The State of Social Care report provides a useful benchmark for Behan’s priorities at the DH, and in particular for the spending review. It criticised rising thresholds for services, restricting them to fewer people, and a lack of support for carers, both of which have clear resource implications.
Unsurprisingly for someone who has led the body charged with enforcing value for money in social care, Behan rejects the begging bowl approach to funding, saying councils need to become more efficient at using existing funds. But he adds:
“Ultimately there’s an issue about the availability of resources. We know there’s unmet need.”
Another area that requires investment is training, he adds, given evidence that those providers that meet national minimum standards on NVQ qualifications tend to meet standards on service provision.
Improved training is also crucial to adult protection, another issue where he will take valuable experience from CSCI to the DH, the inspectorate having recently published its report into abuse of people with learning difficulties in Cornwall.
In April, Liam Byrne, then care services minister, said he would ask civil servants to examine the case for putting adult protection on the same statutory footing as child protection.
But Behan is unconvinced of the need for new laws. “If you look at part 8 reviews where children have died, it’s not that the legislation was wrong but because there were individual errors. You can pass lots of legislation but that doesn’t necessarily address the issue of why abuse takes place.”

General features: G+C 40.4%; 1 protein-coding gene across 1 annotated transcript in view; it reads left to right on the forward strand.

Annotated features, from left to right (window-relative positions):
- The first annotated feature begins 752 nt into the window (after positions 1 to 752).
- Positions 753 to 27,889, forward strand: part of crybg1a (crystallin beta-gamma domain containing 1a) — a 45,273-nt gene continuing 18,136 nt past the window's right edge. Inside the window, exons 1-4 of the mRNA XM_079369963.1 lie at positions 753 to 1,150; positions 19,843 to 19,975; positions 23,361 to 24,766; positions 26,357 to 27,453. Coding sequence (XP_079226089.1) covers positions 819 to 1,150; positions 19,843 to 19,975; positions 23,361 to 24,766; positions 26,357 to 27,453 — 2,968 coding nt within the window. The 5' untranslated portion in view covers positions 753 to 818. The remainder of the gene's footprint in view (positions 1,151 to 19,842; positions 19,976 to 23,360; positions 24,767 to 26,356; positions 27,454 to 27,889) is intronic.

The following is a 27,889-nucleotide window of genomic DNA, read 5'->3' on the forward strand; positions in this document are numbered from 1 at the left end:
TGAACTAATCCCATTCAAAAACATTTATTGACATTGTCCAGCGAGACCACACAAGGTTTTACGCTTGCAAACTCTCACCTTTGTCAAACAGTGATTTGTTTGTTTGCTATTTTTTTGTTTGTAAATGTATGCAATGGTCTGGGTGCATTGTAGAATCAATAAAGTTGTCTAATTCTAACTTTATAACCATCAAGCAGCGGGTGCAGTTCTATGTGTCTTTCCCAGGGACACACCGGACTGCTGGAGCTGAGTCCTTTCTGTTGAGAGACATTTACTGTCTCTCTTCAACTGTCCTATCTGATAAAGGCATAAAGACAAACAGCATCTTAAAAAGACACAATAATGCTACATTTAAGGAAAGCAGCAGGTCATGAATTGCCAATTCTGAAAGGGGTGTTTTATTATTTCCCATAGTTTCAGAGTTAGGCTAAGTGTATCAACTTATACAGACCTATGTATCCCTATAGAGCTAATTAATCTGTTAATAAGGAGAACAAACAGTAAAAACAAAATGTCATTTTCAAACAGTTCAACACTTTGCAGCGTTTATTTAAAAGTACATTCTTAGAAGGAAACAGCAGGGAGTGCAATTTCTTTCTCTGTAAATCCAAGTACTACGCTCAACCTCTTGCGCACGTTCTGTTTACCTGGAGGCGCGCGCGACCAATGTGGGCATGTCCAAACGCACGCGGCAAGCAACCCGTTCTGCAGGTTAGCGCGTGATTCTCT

Behan seems ready for the huge challenges ahead. His ability to talk candidly about government policy is likely to be limited, but many in the sector hope he will be able to exert a strong influence on it.
Behan on Behan
Three words to describe himself:
“Committed, passionate and engaging.”
Outside social care:
“It’s our 25th wedding anniversary this month. We are going to Italy to lose ourselves in red wine and good food.”
Favourite recent read:
“The Kite Runner by Khaled Hosseini. It was about someone finding out who they were and deciding what’s important.”
“My mother. A lot of my beliefs in the importance of justice and equality and the inherent dignity of each human being come from her.”
“At the time we were set up, people thought we’d fall over, that we were being too ambitious. People don’t say that to us anymore.”
“In some respects, the adult protection debate is where the child protection debate was about 20 years ago.”
“I think carers and the workforce are two examples where future investment can lead to improvements in quality. The comprehensive spending review needs to look at that.”
His new job:
“There’s a lot to do. I’ve got to go in and create a new directorate in the Department of Health.”
Social work values:
“Social work is fundamentally about addressing inequality and social injustice. Some people choose to go into politics to do that. Some of us choose social work.”
HERE’S SOME ADVICE
Ray Jones, chair of the British Association of Social Workers:
“David has been able to speak quite independently as an inspector. As a senior civil servant, his public statements will be more limited.”
Gary FitzGerald, chief executive of Action on Elder Abuse:
“He needs to make some statements early on the direction he’s going to take.”